Dr. Thomas J. Hodges – California Outlaw

U.S. Soldiers in the Mexican-American War

U.S. Soldiers in the Mexican-American War

Thomas J. Hodges, also known as Tom Bell and the “Outlaw Doc,” was a physician, stagecoach robber, and outlaw gang leader in California.

Hodges was born in Alabama in 1826 and in an upstanding family in Rome, Tennessee. He received a good education, went to medical school, and became a surgeon. Not long afterward, he joined the U.S. Army and fought in the Mexican-American War, where he served honorably as a non-commissioned officer and became an expert with a rifle and bayonet.

He was said to have stood over six feet tall, had blue eyes, sandy hair, and a blond mustache and goatee. He was known for his natural leadership abilities, and people were drawn to him.

When the war was over, he traveled westward to seek his fortune in the California Gold Rush. However, he soon found that making money in the gold mining industry was much harder than imagined. He then tried his hand as a professional gambler making his way from one mining camp to another. Unfortunately, he was not very good at this either and lost all his money. He then turned to crime and stole eleven mules, which he sold for a modest profit. However, he was tracked down and arrested.

California Gold Mining

California Gold Mining

In 1855, the court sentenced Bell to a five-year prison term at Angel Island outside of San Francisco. There, he met another outlaw named Bill Gristy. Sometime later, the two, along with Ned Connor and Jim Smith, escaped. They then formed an outlaw gang and, by the spring and summer of 1856, regularly robbed lonely travelers, mercantiles, saloons, cattle ranchers, pack trains, and wagons in the gold rush camps the Sierra Nevada.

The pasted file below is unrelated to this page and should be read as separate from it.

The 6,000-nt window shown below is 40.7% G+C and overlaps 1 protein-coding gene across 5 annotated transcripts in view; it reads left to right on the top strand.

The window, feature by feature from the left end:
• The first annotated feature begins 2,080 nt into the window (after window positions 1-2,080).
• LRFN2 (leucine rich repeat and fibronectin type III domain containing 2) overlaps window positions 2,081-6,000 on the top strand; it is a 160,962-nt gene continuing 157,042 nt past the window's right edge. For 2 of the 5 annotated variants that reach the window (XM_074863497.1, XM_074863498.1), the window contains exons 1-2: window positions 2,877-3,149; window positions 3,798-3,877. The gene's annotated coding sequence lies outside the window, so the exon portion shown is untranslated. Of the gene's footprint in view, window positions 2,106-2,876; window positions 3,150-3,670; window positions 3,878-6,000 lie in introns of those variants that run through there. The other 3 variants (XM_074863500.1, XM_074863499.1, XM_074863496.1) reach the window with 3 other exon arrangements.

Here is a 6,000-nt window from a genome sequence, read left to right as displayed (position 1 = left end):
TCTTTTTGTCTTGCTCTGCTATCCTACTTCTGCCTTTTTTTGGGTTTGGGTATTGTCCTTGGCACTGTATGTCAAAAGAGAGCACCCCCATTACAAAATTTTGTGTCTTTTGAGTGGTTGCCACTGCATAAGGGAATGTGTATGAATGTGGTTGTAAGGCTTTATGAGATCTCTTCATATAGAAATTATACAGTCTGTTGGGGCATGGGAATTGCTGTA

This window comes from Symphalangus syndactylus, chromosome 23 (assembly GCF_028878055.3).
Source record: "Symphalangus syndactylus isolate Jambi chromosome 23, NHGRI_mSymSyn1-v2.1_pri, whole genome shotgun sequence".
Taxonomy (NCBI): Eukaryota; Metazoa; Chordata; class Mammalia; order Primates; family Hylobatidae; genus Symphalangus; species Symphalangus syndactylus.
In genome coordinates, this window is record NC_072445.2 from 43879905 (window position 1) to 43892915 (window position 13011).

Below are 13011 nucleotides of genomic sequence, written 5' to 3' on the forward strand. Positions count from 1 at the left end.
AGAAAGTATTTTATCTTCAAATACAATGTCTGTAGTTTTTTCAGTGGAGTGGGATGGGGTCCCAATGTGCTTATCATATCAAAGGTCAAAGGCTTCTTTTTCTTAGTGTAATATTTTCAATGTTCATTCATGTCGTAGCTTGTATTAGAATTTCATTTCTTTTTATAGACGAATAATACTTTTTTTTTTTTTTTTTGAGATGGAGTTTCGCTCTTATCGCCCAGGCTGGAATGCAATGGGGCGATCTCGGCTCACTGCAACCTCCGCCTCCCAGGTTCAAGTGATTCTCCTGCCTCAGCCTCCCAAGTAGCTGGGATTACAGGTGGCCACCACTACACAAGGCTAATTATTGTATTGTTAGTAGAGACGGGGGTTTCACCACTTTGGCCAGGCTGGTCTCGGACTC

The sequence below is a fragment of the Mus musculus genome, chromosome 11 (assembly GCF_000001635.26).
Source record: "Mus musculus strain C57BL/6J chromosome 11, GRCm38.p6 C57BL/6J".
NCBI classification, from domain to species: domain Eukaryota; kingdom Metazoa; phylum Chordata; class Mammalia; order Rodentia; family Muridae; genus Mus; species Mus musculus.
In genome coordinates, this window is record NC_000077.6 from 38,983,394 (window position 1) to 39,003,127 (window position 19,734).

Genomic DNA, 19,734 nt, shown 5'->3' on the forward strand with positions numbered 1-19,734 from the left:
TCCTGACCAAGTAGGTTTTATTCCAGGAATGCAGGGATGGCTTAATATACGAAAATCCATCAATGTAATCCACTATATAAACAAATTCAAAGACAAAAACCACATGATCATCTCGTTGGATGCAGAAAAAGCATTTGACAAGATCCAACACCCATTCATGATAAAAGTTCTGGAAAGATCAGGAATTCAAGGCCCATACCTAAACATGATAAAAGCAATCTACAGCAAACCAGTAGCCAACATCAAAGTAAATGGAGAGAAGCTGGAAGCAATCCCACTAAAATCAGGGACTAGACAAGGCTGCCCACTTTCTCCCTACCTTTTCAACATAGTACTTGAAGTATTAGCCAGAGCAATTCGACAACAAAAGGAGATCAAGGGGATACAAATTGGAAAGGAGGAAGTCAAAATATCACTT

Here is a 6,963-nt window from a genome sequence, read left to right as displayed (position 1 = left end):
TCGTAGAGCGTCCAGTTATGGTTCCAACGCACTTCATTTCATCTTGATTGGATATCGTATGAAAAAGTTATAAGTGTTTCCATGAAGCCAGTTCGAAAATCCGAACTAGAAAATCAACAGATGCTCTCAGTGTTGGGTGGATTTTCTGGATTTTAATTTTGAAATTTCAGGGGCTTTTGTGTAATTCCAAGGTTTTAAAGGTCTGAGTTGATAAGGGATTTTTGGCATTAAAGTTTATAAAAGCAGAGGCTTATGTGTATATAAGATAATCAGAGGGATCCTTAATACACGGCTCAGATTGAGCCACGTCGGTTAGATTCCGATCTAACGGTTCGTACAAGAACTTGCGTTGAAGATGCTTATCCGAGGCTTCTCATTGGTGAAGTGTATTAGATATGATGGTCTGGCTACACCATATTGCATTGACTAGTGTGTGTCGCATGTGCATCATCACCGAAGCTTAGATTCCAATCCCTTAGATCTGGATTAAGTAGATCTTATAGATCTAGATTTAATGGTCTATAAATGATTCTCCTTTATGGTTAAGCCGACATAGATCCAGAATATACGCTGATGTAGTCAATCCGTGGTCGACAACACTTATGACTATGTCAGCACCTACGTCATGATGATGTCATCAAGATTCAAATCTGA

On August 12, 1856, they attempted to rob the Camptonville-Maryville stagecoach, carrying $100,000 worth of gold bullion. In an exchange of gunfire, a woman and two male passengers were killed before the stagecoach guards drove off the gang.

Stagecoach Robbery

Stagecoach Robbery

The next day, details of the brutal crime headlined the Marysville newspaper, and the entire countryside was up in arms for Bell’s capture. Both a sheriff’s posse and citizen vigilantes conducted a massive search for the gang.

One by one, Bell’s gang members were either caught or killed. By late September, Bill Gristy was captured, and under threat of being turned over to the irate lynch mob outside the jail, he confessed the location of Tom Bell. The Stockton Sheriff then raced to arrest him, but he arrived too late. When he found Bell near Firebaugh’s Ferry outside Nevada City, California, on October 4, 1856, an impromptu posse commanded by Judge George Gordon Belt, a Merced River rancher, had already hanged him from a tree.

The 26-year-old outlaw was given a chance to write a letter to his mother before he was executed. It read:

“Dear Mother, As I am about to make my exit to another country, I take this opportunity to write you a few lines. Probably you may never hear from me again. If not, I hope we meet where parting is no more.”

© Kathy Weiser-Alexander/Legends of America, updated June 2021.

Also See:

Outlaw Gangs

Outlaw List

Outlaws on the Frontier

Outlaw & Scoundrel Photo Galleries


Tahoe Weekly
Tom Rizzo
Enss, Chris; Outlaw Tales of California, Rowman & Littlefield2013